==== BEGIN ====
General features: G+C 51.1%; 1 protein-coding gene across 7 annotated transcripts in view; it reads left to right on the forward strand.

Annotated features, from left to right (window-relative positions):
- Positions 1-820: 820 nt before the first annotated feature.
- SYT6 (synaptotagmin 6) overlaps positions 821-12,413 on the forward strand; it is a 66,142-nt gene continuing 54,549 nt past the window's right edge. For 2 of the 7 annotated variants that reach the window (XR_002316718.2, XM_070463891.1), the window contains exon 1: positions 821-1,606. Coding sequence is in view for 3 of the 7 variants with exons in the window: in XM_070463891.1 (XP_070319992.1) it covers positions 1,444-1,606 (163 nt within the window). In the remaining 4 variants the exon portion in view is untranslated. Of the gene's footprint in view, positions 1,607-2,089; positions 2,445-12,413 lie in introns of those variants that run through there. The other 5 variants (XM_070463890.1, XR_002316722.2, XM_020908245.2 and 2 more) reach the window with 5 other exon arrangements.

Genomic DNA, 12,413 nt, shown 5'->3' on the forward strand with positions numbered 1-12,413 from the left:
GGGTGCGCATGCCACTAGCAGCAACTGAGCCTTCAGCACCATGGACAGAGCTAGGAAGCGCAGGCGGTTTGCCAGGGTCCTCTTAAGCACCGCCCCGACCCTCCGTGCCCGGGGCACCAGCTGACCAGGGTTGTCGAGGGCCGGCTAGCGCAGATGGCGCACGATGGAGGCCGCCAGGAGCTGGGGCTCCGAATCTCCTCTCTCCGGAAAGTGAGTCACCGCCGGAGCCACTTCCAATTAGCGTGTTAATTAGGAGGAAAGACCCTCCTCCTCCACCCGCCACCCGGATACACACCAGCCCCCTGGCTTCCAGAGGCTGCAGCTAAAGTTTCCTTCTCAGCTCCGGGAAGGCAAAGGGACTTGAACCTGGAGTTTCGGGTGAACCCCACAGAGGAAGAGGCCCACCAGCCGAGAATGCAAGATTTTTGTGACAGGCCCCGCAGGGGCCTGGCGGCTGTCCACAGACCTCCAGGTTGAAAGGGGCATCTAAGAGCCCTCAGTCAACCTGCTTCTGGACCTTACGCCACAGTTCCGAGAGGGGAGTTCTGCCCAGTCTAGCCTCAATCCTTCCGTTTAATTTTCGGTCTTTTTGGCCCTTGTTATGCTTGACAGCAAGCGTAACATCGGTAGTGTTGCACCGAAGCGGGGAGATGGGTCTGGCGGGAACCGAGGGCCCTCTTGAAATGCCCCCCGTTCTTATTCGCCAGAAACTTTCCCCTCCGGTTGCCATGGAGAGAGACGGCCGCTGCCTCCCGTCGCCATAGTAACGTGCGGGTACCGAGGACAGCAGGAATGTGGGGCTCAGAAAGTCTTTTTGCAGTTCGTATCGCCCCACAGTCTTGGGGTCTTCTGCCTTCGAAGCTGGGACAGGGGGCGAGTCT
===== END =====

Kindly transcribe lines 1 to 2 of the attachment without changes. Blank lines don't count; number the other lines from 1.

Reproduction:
General features: G+C 51.1%; 1 protein-coding gene across 7 annotated transcripts in view; it reads left to right on the forward strand.

Annotated features, from left to right (window-relative positions):